Special CISPES Update: Lessons from Obama's Visit to El Salvador
Reflecting on the significance of the visit, Funes, the leftist Farabundo Martí Front for National Liberation (FMLN) party and social movement members concur that Obama's presence definitively disproves the long-time threat by right-wing political parties that the election of a leftist FMLN candidate to the presidency would sever US relations with El Salvador. "We have won the battle against disinformation. We have dispelled the fear that relations would deteriorate," Funes told reporters.
This provides some important breathing room to the Funes-FMLN coalition government to continue El Salvador's political transformation, without the Salvadoran right-wing's greatest empty threat. Nonetheless, opposition to US interventenion across Latin America continues to smolder, and for good reason. Neoliberal economics, the "War on Drugs" and the criminalization of Latin America's immigrants remain the pillars of Obama's Latin American policy - so very similar to his Republican predecessors. Thus far what has changed is Obama's framing: in joint press conferences with President Rousseff in Brazil, President Piñera in Chile and President Funes in El Salvador, President Obama stressed "partnerships" among the US and countries in Latin America, naming his priority as "common prosperity and common security." Perhaps the most symbolic and widely-publicized moment on the trip, was Obama's visit to the crypt of El Salvador's revered martyr Monseñor Óscar Arnulfo Romero. While Obama is the first US president to honor El Salvador's beloved human rights defender and "voice of the voiceless", the visit fell short of a real recognition of the US role in training Romero's assassins at the infamous (and still operating) School of the Americas. Instead, Obama chose to maintain silence on US responsibility for the deaths of 70,000 Salvadorans in El Salvador's Civil War. Popular protest across the region was glaringly absent from media coverage of Obama's trip. In fact, during President Obama's five-day tour in Latin America, he encountered mass mobilizations at every stop - El Salvador, Chile and Brazil. On Monday March 21, the day before Obama's arrival in El Salvador, an estimated 6,000 union members, campesinos, and community organizations marched to the US Embassy to deliver their demands. Filling the boulevard in front of the embassy with banners including "No more persecution of our Salvadoran brothers and sisters: TPS [Temporary Protected Status] with guarantees, " demonstrators proclaimed over loudspeakers, "The global economic crisis, climate change, narcotrafficking, insecurity and the food crisis have their origin in the economic model imposed on our people by the great world powers, primarily the United States."
On Tuesday, as Obama touched down, hundreds of people from civil society organizations, environmental groups and student organizations demonstrated in the streets, calling on Obama to repeal the US-Central America Free Trade Agreement (CAFTA) and stop supporting the murderous Lobo government of Honduras. Hondurans bearing crosses on their backs and carrying photos of murdered resistance members marched alongside Salvadorans carrying photos of those killed and disappeared during El Salvador's twelve-year civil war between the brutal US-backed Salvadoran government and FMLN.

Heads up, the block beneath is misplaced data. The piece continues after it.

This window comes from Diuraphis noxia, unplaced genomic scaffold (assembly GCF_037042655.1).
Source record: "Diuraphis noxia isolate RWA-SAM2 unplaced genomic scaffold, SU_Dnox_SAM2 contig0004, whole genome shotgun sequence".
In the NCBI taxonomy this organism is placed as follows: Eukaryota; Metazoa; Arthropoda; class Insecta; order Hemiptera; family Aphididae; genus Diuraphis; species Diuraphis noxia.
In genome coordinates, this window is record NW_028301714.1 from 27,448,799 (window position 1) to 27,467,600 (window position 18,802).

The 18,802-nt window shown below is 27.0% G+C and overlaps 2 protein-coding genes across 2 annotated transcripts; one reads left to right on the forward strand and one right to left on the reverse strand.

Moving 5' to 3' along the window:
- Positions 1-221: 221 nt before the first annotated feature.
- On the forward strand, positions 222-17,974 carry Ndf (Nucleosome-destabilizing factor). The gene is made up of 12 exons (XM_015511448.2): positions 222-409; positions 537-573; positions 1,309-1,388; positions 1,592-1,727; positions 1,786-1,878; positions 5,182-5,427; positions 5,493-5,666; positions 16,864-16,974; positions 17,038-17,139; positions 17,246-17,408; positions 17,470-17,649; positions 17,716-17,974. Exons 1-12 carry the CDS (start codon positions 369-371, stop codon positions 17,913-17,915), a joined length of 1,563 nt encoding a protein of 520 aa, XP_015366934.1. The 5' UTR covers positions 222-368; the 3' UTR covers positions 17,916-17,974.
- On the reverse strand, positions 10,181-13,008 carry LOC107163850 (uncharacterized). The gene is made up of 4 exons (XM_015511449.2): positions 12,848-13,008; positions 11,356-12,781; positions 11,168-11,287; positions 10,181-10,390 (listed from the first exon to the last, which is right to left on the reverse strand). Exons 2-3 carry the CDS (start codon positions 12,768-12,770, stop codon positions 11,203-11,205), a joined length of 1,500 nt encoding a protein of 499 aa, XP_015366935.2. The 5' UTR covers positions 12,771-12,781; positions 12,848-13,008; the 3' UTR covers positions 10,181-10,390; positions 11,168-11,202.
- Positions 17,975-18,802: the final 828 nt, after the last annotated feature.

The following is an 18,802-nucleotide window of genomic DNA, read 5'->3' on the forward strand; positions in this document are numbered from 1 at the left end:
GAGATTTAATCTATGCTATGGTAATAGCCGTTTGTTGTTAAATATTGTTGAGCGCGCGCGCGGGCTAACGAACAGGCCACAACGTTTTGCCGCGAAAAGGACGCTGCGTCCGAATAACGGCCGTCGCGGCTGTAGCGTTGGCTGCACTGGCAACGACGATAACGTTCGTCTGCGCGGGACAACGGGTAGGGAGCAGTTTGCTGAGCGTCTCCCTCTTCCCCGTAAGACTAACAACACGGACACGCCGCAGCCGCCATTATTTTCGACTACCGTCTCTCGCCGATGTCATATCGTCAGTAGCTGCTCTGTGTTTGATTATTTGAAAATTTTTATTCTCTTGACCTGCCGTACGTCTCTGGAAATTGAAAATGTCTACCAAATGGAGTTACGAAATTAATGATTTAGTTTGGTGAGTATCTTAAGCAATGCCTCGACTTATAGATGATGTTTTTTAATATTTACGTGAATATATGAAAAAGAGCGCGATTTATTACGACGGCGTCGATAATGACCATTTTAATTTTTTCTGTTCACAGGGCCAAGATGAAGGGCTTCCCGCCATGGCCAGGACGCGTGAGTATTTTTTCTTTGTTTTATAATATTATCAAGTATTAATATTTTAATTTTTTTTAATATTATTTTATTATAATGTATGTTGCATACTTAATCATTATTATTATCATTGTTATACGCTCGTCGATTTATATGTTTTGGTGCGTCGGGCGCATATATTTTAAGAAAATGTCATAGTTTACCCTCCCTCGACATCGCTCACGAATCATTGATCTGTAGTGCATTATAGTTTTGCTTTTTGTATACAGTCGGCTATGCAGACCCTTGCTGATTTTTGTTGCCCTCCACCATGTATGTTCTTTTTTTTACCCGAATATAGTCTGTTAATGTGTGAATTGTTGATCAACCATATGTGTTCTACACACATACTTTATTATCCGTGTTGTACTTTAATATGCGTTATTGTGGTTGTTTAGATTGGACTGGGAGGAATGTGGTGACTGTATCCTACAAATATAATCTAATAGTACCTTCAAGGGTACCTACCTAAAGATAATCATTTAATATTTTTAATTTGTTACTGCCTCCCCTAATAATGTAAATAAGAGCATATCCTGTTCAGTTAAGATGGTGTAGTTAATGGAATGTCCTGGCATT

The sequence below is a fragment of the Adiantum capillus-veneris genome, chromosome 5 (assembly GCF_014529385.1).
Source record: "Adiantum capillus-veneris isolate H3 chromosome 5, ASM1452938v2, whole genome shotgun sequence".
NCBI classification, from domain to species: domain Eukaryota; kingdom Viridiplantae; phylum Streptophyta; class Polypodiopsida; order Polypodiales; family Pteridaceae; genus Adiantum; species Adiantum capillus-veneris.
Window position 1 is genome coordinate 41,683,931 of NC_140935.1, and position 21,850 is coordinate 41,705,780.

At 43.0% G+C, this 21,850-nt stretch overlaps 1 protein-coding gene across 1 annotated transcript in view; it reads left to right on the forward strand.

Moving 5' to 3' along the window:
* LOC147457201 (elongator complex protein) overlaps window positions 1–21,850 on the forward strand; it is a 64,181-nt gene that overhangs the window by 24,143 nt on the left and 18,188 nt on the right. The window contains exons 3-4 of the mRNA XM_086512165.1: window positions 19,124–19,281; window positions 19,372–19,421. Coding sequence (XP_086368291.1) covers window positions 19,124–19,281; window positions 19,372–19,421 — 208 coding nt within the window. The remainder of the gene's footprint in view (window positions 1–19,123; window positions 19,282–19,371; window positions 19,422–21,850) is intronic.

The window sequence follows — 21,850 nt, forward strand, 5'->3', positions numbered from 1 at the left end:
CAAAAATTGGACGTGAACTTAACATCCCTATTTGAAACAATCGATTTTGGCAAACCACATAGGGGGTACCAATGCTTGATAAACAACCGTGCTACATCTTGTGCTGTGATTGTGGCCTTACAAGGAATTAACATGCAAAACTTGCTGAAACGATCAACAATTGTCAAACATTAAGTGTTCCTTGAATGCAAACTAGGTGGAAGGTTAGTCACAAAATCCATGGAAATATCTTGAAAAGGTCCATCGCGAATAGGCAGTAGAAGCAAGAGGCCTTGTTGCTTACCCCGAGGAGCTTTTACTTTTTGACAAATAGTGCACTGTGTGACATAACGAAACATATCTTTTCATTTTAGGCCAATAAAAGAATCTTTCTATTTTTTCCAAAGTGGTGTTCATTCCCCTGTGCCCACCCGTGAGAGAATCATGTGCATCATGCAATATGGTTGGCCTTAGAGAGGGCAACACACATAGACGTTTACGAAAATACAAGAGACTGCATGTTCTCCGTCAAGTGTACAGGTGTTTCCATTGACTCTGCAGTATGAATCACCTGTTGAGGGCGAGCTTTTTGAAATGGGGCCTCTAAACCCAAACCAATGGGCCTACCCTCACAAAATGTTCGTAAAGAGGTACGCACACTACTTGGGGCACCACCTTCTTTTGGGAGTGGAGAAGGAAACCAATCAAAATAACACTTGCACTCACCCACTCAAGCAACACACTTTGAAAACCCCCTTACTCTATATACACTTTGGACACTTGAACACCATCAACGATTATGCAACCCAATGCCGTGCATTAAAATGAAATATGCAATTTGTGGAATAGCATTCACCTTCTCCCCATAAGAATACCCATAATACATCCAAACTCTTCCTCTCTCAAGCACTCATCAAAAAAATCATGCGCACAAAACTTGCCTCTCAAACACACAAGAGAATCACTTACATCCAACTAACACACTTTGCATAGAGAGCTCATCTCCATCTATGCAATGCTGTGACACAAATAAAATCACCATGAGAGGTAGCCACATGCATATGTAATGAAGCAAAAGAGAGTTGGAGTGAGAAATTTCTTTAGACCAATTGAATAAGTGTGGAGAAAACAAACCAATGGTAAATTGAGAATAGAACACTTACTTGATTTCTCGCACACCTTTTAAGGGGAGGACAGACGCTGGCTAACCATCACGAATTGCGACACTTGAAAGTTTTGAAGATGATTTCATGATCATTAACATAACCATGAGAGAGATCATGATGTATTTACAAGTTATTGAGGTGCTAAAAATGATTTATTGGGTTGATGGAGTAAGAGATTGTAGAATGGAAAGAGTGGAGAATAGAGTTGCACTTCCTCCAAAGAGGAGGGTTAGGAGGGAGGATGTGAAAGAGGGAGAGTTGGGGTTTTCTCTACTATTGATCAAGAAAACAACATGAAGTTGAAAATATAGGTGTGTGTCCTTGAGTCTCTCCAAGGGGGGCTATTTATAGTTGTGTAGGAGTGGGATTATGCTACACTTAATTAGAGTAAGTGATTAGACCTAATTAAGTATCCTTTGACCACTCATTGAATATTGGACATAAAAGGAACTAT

Despite Obama's promise of "partnerships" for "common prosperity", before even landing in Latin America, he declared that his priority was to increase consumption of US exports to the region. Obama's goal, in this "increasingly interconnected and fiercely competitive world," was to ensure that Latin America continues importing a majority of its goods from the US: not from China, not from the European Union, not from other countries in Latin America. From the outset, Obama had no intention of relinquishing the US economic hold over Latin America, but rather sought to peddle free trade and new security initiatives across the hemisphere to strengthen its influence over key countries. In Central America the US is seeking to expand its foothold with El Salvador as its top security partner. In El Salvador, Obama announced a joint security initiative to combat regional organized crime and narcotrafficking and to pledge $200 million in funding. Both heads of state alluded to the successes of bilateral security programs between the US in Mexico (Mérida Initiative) and Plan Colombia to guide the new plan, despite widespread agreement that the militarized, anti-narcotrafficking policies have only increased the profitability of the drug trade at the cost of tens of thousands of human lives, and furthermore have driven cartels into Central America. Both presidents also expressed the importance that the Central American countries craft the initiative to suit the region's particular needs to combat organized crime. A striking change from the disastrous Mexico and Colombia security plans is Funes' emphasis on rehabilitation, crime prevention and job creation programs in equal measure. What remains to be seen is if the US will back these kinds of programs and to what extent. Obama's treatment of immigration was also couched in a security context. With roughly 30% of Salvadoran citizens residing in the US, Funes' government has repeatedly advocated for comprehensive immigration reform, a significant reduction in raids and deportations, and respect for immigrants' human rights in the US - to no avail. The US president pointedly ignored repeated requests from Funes, the FMLN, and the social movement for a permanent path to citizenship for all immigrants in the US under Temporary Protected Status program, which includes over 200,000 Salvadorans who must renew their legal status each year. He instead spoke of the US as a "land of laws" that must be respected by immigrants and promoted the new US "Crossroads Program" to increase Central America's border security. Utterly disregarding the human rights, safety and families of the 700 economic refugees who flee El Salvador each day, Obama's policies intend to make that journey north even more dangerous and violent. Funes and Obama agreed that poverty and exclusion are the root of regional crime and emigration, and have called for an economic solution. Unfortunately, Obama shamelessly promoted more of the same neoliberal policies, including fostering foreign investment by US corporations as the path to development. El Salvador has faced two separate lawsuits under CAFTA filed by the very "foreign investors" that are supposed stimulate El Salvador's economy. Both Pacific Rim and Commerce Group have demanded $100 million in compensation - roughly double the amount of aid given to El Salvador by the US (see Kevin Gallagher article). Before his trip, Obama received letters from 150 organizations across the hemisphere and 19 US Representatives asking the president to condemn the CAFTA lawsuits and call for a renegotiation of CAFTA to protect countries from corporate lawsuits. Obama completely ignored the chorus of international voices demanding change to US trade policy. Regarding the new bilateral economic programs such as the still-undefined Bridge and Partnerships for Progress, Obama claims that the US will bestow a certain degree of freedom for El Salvador to shape these policies. With El Salvador at the lead there is a greater chance that desperately needed living-wage jobs for young people and the unemployed will materialize. But with the US pushing corporate interests every step of the way, El Salvador will face significant challenges to real economic advancements. During his speech to the press, Obama praised Funes for his "pragmatism" and "wise leadership" in the region. Mainstream media coverage of the trip focused on his "moderate" policies and El Salvador's "political stability" as a primary reason for Obama's visit. It is clear that El Salvador holds particular geopolitical importance to the US overall influence in the region, particularly in light of CAFTA and the new security plan. But the June 2009 coup in Honduras and the US role in its legitimization demonstrates that countries that stray too far from US hegemony - for example by joining the Bolivarian Alternative for the Americas (ALBA) - won't receive US support. The visit's emphasis on a "strategic partnership" are all signs that US cooperation and financial support are contingent on not challenging the current economic model, driven by transnational corporate interests. On the flip side, Obama's decision to visit El Salvador and meet with the country's first progressive president means that traditional US right-wing allies in Latin America, like Mexico and Colombia, are losing influence to more progressive governments. This is due to the pueblos of Latin America who have organized and elected left and center-left governments over the past decade. These movements have continued to resist the neoliberal agenda for decades and successfully forced the US to contend with some of the very political forces, like the FMLN, that the US spent hundreds of millions trying to defeat in the 1980s.